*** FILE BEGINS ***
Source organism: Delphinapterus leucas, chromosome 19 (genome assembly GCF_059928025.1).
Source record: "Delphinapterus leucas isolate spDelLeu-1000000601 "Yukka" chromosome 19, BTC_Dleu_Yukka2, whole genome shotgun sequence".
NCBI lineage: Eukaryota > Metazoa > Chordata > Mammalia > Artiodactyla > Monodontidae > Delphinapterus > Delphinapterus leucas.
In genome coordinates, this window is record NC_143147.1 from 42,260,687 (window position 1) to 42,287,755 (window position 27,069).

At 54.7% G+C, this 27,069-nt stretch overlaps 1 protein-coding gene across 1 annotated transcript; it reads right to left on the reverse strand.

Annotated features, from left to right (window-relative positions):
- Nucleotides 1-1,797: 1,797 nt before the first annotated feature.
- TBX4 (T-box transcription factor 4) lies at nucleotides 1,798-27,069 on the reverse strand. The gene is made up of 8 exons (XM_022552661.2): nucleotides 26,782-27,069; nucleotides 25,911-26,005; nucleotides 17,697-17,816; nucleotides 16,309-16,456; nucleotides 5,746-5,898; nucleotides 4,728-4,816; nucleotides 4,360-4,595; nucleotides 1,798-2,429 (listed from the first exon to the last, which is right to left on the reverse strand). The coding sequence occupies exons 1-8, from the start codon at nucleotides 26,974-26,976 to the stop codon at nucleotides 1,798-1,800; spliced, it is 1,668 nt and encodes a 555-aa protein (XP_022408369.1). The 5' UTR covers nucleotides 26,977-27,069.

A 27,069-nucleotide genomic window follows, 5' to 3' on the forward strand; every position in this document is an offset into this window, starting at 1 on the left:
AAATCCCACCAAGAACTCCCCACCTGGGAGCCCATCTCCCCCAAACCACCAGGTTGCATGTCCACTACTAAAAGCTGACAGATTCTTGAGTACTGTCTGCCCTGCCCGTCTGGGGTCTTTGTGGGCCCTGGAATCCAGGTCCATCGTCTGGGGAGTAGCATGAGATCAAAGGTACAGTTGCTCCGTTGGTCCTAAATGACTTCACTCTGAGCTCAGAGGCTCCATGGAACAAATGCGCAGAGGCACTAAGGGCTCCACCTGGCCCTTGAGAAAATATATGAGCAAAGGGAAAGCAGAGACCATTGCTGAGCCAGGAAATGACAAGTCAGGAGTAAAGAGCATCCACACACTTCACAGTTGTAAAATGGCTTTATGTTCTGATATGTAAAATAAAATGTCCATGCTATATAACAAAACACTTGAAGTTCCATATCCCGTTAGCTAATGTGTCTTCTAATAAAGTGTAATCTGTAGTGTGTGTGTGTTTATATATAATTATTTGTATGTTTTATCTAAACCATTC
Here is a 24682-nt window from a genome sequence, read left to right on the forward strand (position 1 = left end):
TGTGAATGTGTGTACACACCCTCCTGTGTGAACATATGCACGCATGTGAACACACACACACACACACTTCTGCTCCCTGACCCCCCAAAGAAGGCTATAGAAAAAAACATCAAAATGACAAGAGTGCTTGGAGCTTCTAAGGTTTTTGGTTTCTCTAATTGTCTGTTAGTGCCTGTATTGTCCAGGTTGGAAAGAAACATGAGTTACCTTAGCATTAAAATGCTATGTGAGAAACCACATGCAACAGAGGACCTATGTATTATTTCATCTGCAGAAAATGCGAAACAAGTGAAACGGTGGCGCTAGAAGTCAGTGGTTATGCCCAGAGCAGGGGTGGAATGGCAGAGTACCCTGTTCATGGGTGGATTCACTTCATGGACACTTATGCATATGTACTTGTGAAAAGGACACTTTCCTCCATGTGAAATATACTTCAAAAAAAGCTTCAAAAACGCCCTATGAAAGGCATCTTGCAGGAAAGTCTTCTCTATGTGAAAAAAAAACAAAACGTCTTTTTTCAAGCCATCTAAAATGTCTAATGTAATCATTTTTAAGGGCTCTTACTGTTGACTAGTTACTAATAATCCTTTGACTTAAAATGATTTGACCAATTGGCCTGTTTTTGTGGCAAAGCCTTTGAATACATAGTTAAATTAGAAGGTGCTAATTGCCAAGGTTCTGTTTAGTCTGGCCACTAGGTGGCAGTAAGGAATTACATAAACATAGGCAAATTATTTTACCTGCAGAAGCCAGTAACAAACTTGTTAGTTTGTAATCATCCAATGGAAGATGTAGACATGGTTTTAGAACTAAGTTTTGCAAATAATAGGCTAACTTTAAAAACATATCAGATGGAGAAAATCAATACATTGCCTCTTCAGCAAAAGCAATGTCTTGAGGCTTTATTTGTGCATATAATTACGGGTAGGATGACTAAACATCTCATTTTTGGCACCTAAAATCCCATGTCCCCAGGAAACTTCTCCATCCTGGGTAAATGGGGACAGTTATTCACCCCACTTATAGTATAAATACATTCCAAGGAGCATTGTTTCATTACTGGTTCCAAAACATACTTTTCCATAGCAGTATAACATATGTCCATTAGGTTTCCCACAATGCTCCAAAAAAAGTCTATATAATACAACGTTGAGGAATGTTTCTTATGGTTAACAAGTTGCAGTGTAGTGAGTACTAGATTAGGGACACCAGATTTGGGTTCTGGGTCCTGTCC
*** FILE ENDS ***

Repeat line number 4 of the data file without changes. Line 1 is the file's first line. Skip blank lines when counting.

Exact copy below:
In genome coordinates, this window is record NC_143147.1 from 42,260,687 (window position 1) to 42,287,755 (window position 27,069).